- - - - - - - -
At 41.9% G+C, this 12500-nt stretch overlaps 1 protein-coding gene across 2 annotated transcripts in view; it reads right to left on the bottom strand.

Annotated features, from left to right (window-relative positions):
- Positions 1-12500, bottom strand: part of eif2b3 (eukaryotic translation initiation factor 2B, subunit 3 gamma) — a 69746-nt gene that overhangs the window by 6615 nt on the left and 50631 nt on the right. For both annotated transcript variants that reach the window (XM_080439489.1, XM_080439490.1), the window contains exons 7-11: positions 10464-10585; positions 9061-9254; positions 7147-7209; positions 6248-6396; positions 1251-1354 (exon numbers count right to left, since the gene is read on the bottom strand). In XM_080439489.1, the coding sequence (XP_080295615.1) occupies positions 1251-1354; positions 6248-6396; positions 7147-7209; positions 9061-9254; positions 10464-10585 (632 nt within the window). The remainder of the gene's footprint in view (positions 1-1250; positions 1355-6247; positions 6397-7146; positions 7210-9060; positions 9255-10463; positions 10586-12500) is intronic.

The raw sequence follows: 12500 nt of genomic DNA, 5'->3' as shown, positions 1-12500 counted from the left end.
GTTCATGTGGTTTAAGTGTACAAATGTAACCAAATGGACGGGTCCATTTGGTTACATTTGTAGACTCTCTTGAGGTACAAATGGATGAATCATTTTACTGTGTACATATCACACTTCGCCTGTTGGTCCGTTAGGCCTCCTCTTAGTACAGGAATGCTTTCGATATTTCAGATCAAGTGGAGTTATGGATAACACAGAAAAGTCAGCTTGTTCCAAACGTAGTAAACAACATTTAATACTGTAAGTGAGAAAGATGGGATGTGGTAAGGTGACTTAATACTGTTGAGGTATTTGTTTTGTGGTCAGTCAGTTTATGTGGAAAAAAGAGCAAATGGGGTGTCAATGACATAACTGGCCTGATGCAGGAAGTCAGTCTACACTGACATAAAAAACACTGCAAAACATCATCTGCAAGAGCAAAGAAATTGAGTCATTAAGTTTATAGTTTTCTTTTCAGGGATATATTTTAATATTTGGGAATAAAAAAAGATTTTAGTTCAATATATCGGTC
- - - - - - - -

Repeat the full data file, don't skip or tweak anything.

At 41.9% G+C, this 12500-nt stretch overlaps 1 protein-coding gene across 2 annotated transcripts in view; it reads right to left on the bottom strand.

Annotated features, from left to right (window-relative positions):
- Positions 1-12500, bottom strand: part of eif2b3 (eukaryotic translation initiation factor 2B, subunit 3 gamma) — a 69746-nt gene that overhangs the window by 6615 nt on the left and 50631 nt on the right. For both annotated transcript variants that reach the window (XM_080439489.1, XM_080439490.1), the window contains exons 7-11: positions 10464-10585; positions 9061-9254; positions 7147-7209; positions 6248-6396; positions 1251-1354 (exon numbers count right to left, since the gene is read on the bottom strand). In XM_080439489.1, the coding sequence (XP_080295615.1) occupies positions 1251-1354; positions 6248-6396; positions 7147-7209; positions 9061-9254; positions 10464-10585 (632 nt within the window). The remainder of the gene's footprint in view (positions 1-1250; positions 1355-6247; positions 6397-7146; positions 7210-9060; positions 9255-10463; positions 10586-12500) is intronic.

The raw sequence follows: 12500 nt of genomic DNA, 5'->3' as shown, positions 1-12500 counted from the left end.
GTTCATGTGGTTTAAGTGTACAAATGTAACCAAATGGACGGGTCCATTTGGTTACATTTGTAGACTCTCTTGAGGTACAAATGGATGAATCATTTTACTGTGTACATATCACACTTCGCCTGTTGGTCCGTTAGGCCTCCTCTTAGTACAGGAATGCTTTCGATATTTCAGATCAAGTGGAGTTATGGATAACACAGAAAAGTCAGCTTGTTCCAAACGTAGTAAACAACATTTAATACTGTAAGTGAGAAAGATGGGATGTGGTAAGGTGACTTAATACTGTTGAGGTATTTGTTTTGTGGTCAGTCAGTTTATGTGGAAAAAAGAGCAAATGGGGTGTCAATGACATAACTGGCCTGATGCAGGAAGTCAGTCTACACTGACATAAAAAACACTGCAAAACATCATCTGCAAGAGCAAAGAAATTGAGTCATTAAGTTTATAGTTTTCTTTTCAGGGATATATTTTAATATTTGGGAATAAAAAAAGATTTTAGTTCAATATATCGGTC